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Long, messy Brooklyn post (Asian, coffee, tacos, and more)

At Westville, an Unbeatable Chicken Reuben

Westville makes a chicken reuben that you shouldn’t miss, insists jungirl. It’s grilled sliced chicken, sauerkraut, bacon, cheddar, avocado, pickles, and Thousand Island dressing on buttery grilled rye. Ten dollars, served only at lunch.

Westville [Greenwich Village]
210 W. 10th St., between Bleecker and W. 4th Sts., Manhattan

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Cheap lunch in the West Village?

Fried Green Tomatoes

Fried green tomatoes are all kinds of delicious, but the trick is getting your paws on some green tomatoes. If you grow tomatoes–or know someone who does–then you can fry up all the end-of-season tomatoes that won’t have time to ripen and have yourself a feast. The trick is to make sure the tomatoes are really firm, tart, and green all the way through, says dixieday2.

dixieday2’s recipe: slice green tomatoes 1/4- to 1/2-inch thick, dredge them in a mixture of cornmeal and flour seasoned with lots of salt, pepper, and cayenne, then fry them in oil until well browned. Drain on paper towels, and allow them to cool off a little before you eat them; otherwise you’ll burn your tongue.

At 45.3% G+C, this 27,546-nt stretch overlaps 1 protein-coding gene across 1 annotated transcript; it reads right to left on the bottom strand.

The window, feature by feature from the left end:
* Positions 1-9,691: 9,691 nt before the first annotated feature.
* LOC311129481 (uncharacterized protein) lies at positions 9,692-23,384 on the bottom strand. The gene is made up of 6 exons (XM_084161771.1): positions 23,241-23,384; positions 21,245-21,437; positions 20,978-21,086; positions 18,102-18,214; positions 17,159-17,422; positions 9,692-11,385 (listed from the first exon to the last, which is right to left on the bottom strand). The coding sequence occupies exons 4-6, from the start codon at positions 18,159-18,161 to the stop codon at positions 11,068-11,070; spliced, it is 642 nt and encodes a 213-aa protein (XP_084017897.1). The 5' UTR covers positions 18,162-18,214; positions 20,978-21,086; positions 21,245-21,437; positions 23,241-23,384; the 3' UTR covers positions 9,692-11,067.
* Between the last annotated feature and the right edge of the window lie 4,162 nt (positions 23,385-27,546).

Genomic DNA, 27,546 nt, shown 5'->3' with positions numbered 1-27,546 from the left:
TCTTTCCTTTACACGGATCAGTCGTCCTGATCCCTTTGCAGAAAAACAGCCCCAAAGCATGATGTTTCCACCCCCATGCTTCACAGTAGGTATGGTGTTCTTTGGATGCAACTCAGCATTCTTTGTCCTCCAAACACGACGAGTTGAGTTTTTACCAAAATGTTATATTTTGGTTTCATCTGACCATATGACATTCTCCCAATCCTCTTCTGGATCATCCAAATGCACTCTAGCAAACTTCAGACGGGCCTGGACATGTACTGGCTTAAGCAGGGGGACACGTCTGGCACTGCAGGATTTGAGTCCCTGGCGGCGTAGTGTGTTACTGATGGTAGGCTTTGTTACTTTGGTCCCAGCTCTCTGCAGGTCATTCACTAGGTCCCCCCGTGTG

pikawicca takes a slightly different approach: slice tomatoes about 1/2-inch thick. Salt and pepper. Dip in flour, then beaten egg, then cornmeal or cracker crumbs. Fry in approximately 1/2-inch of hot fat (bacon fat or lard are particularly nice) over medium-high heat until nicely browned. Serve as is or with cream gravy.

rockycat says that, while it’s not a traditional combination, remoulade sauce goes really well with fried green tomatoes.

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fried green tomatos

Pollo Pibil

Pollo pibil is a Yucatecan dish: chicken marinated in achiote paste and sour orange juice and baked in banana leaves. The hardest ingredients to find are fresh banana leaves, and sour oranges. You may be able to find fresh banana leaves in Mexican markets, and they are almost always available frozen in Asian supermarkets. If you can’t get banana leaves, you can bake the chicken in foil instead, but the banana leaves lend a unique grassy note to pibil dishes, notes adamclyde. Defrost frozen leaves, cut out the thick veins, and steam them just long enough to make them pliable. Sour oranges can also difficult to find, but a combination of orange juice with lime juice or vinegar makes a good substitute.